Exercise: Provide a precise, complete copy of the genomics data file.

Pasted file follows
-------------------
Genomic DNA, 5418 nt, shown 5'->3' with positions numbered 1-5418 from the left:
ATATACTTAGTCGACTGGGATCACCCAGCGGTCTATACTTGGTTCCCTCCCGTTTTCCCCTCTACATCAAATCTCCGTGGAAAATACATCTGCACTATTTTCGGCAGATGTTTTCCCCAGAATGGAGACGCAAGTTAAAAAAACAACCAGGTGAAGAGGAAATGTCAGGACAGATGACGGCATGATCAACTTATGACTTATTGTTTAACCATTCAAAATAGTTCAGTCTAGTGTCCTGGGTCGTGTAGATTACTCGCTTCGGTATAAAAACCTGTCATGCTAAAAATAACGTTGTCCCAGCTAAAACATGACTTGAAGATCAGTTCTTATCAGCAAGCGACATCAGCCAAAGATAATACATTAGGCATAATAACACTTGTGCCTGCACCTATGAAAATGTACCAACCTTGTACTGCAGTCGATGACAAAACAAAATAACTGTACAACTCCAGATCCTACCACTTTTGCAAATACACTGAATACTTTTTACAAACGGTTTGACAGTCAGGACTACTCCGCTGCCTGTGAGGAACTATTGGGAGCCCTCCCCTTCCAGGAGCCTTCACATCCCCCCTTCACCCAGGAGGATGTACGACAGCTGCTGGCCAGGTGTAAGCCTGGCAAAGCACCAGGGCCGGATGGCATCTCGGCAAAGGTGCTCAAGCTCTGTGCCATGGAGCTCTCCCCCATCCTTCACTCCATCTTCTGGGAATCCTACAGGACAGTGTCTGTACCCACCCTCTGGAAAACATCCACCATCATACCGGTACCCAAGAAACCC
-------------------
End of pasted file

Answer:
Genomic DNA, 5418 nt, shown 5'->3' with positions numbered 1-5418 from the left:
ATATACTTAGTCGACTGGGATCACCCAGCGGTCTATACTTGGTTCCCTCCCGTTTTCCCCTCTACATCAAATCTCCGTGGAAAATACATCTGCACTATTTTCGGCAGATGTTTTCCCCAGAATGGAGACGCAAGTTAAAAAAACAACCAGGTGAAGAGGAAATGTCAGGACAGATGACGGCATGATCAACTTATGACTTATTGTTTAACCATTCAAAATAGTTCAGTCTAGTGTCCTGGGTCGTGTAGATTACTCGCTTCGGTATAAAAACCTGTCATGCTAAAAATAACGTTGTCCCAGCTAAAACATGACTTGAAGATCAGTTCTTATCAGCAAGCGACATCAGCCAAAGATAATACATTAGGCATAATAACACTTGTGCCTGCACCTATGAAAATGTACCAACCTTGTACTGCAGTCGATGACAAAACAAAATAACTGTACAACTCCAGATCCTACCACTTTTGCAAATACACTGAATACTTTTTACAAACGGTTTGACAGTCAGGACTACTCCGCTGCCTGTGAGGAACTATTGGGAGCCCTCCCCTTCCAGGAGCCTTCACATCCCCCCTTCACCCAGGAGGATGTACGACAGCTGCTGGCCAGGTGTAAGCCTGGCAAAGCACCAGGGCCGGATGGCATCTCGGCAAAGGTGCTCAAGCTCTGTGCCATGGAGCTCTCCCCCATCCTTCACTCCATCTTCTGGGAATCCTACAGGACAGTGTCTGTACCCACCCTCTGGAAAACATCCACCATCATACCGGTACCCAAGAAACCC